Proponents and applicants do not upload data directly to IBSA. IBSA data packages are submitted as electronic appendices to biodiversity survey reports, via existing channels, as part of the department’s, EPA and DMIRS assessment and compliance processes under the Environmental Protection Act 1986. Once the assessment officer has confirmed that the IBSA data package has been prepared in accordance with the IBSA instructions and templates, they will forward it to the IBSA team.
Yes. IBSA data packages do not feed into DBCA processes. Any requirements for the supply of survey reports and data to DBCA, for example where the conditions of a collecting licence require DBCA to be informed of significant species observations, still apply and must be adhered to regardless of whether or not an IBSA data package has been submitted.
Yes. The goal of IBSA is to publicly share biodiversity survey data collected to support environmental assessments, which may include significant species location information. DBCA has endorsed the operation of the system, whilst retaining its ability to advise the department of data that represents sensitive information required to be withheld for biodiversity conservation reasons.
Proponents and environmental practitioners submitting IBSA data packages should include all species records, including those for significant species. As required during the review and quarantine period for each data package, the department will consult with DBCA regarding the need to withhold any significant species information. If necessary the department will remove such information prior to data packages being made publicly available on the IBSA portal.
No. SLIP and data.wa.gov.au contain curated, general-purpose datasets. Reports and datasets in IBSA are not curated, and were prepared for supporting specific assessments. The collation of this material in IBSA, for use beyond these specific assessments, is done voluntarily as a public service as per the IBSA disclaimer.
No. Data packages that have been licensed to be made publicly available on the IBSA web portal, including all survey metadata, will be accessible to anybody – including government agencies. However, non-public data packages, i.e. those that have been archived at DWER but have not been licensed to be made publicly available, will be available only to the original receiving agency.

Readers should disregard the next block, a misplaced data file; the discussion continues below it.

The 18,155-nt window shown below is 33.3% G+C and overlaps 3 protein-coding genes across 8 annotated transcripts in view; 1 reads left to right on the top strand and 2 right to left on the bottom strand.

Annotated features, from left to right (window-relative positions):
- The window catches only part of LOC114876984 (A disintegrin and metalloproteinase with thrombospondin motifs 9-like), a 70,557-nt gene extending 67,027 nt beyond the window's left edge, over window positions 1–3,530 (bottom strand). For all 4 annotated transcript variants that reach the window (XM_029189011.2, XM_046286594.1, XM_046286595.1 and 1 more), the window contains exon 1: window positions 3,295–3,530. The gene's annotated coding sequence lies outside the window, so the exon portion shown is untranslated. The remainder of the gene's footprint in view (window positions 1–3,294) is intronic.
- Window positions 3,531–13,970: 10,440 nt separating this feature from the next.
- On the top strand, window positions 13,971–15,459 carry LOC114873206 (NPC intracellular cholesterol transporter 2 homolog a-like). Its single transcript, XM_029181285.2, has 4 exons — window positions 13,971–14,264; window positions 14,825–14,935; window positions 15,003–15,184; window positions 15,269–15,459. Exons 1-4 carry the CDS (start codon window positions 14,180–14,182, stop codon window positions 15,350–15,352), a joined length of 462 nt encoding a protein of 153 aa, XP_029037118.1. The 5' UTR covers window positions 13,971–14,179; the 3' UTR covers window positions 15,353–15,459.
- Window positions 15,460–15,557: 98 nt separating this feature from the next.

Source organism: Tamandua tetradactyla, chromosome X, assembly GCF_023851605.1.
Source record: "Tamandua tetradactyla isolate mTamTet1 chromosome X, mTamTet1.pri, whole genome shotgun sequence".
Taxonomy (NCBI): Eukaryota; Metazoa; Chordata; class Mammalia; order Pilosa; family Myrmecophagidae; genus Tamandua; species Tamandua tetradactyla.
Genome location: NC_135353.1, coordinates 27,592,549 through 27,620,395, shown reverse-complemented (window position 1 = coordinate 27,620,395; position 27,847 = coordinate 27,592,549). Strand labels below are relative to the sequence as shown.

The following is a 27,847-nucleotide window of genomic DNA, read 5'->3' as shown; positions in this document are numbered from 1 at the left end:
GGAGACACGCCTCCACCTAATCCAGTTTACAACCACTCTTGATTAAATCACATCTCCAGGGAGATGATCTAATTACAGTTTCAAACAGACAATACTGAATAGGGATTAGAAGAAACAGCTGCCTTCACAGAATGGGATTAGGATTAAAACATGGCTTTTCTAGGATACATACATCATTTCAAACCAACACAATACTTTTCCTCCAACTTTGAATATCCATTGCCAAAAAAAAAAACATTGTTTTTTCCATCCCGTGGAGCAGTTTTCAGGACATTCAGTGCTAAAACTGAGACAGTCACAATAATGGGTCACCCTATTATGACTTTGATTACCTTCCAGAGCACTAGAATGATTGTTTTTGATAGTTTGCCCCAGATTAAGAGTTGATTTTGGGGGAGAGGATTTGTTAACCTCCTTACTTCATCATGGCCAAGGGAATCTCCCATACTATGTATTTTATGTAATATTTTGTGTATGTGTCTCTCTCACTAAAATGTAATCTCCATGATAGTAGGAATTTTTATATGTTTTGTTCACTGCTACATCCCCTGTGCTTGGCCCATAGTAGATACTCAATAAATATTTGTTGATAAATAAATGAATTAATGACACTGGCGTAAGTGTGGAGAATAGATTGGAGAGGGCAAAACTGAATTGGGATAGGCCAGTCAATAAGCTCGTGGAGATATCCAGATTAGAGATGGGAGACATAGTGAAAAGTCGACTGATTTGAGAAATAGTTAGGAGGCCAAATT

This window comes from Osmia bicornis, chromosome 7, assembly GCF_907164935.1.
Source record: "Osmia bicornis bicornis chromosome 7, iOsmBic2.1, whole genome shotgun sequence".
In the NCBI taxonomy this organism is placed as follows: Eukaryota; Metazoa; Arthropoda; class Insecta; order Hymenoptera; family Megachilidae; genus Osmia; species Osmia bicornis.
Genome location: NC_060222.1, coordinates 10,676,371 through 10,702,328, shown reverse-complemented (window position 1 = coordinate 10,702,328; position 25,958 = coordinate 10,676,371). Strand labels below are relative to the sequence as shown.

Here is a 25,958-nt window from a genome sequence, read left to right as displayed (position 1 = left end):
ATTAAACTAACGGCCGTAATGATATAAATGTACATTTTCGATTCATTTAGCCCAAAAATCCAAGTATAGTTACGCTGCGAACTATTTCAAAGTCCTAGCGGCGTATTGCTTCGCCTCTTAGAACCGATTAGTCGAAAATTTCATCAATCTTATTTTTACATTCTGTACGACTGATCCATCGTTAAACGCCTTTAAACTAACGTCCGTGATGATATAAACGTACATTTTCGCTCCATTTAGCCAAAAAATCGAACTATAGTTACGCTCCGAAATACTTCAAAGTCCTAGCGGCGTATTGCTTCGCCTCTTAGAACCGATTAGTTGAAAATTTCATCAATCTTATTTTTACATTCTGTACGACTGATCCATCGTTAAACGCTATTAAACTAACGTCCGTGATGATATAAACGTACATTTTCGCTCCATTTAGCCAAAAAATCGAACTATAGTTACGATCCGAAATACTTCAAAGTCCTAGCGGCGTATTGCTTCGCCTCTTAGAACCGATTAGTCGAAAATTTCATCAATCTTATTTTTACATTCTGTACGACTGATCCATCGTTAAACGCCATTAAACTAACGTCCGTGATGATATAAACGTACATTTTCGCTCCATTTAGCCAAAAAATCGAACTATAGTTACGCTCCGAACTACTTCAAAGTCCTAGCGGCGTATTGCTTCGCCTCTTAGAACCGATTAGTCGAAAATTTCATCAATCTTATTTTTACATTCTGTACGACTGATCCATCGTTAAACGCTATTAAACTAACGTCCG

For example, a non-public data package that was received by DWER to support a Native Vegetation Clearing Permit application would remain available to DWER for future review, but would not be available to the EPA.
Where cross-agency access to information is required it will be facilitated by the public IBSA web portal, not by the IBSA team at DWER. In these cases government agencies will have the same level of access to information, the same options for acquiring datasets based on metadata and the same conditions for using information that other IBSA users have.
At this stage, it is outside of IBSA’s scope to publish reports and datasets from surveys that were not conducted to support the department’s, EPA and DMIRS assessment and compliance processes under the Environmental Protection Act 1986. If you have a significant quantity of such information, please contact firstname.lastname@example.org to discuss what options may exist.
Using the IBSA portal
Go to the main IBSA information page on the department’s website and click on the link to the IBSA portal. Browse the surveys or use the filters on the left, including the geographic filter, to find the surveys you are looking for. Note that the individual surveys displayed in the map, list and tile views, to the right of the filter panel, will be constrained by the number you have set to display per page (20, 50, 100 or 500).
Click on a survey title to go to the page for that survey. There you can view basic details of the survey under the ‘About’ tab, and see the Metadata and Licencing Statement and any available reports and data files under the ‘Resources’ tab. Survey reports and data files will only be present if the intellectual property owner has licensed them for publication via the Metadata and Licencing Statement.
You do not need to log in to the IBSA portal. Although there is a ‘Login’ button in the top banner, this is only for IBSA site administrators. IBSA users can access all IBSA’s functionality without requiring an account or paying any access fees.
Review Sections 3 and 4 of the Metadata and Licencing Statement, under the ‘Resources’ tab for the relevant survey in IBSA, by downloading it or using the online document preview feature. These sections show what type of licensing has been allowed by the intellectual property owner; users of IBSA must adhere to the terms of these licences, as well as the general terms detailed in the IBSA disclaimer. If you download survey reports or data files from IBSA, you should also download the relevant Metadata and Licensing Statement and retain it alongside the downloaded information.
No. This Project Area boundary is approximate, and is simply intended to facilitate geographic searching in IBSA and give a general overview of the area covered by a biodiversity survey report. If it is important that you know the exact boundaries of a survey, you should examine the survey details spatial dataset provided under the ‘Resources’ tab (if available).
No. Individual survey pages in IBSA currently contain some elements that are present because they are part of the functionality of the underlying web platform but are not in use by IBSA itself. This includes the ‘Blog’ tab and the ‘You can participate in this project in’, ‘UN Regions’ and ‘Project originally registered in’ fields under the ‘About’ tab. These will be removed when time and resources permit.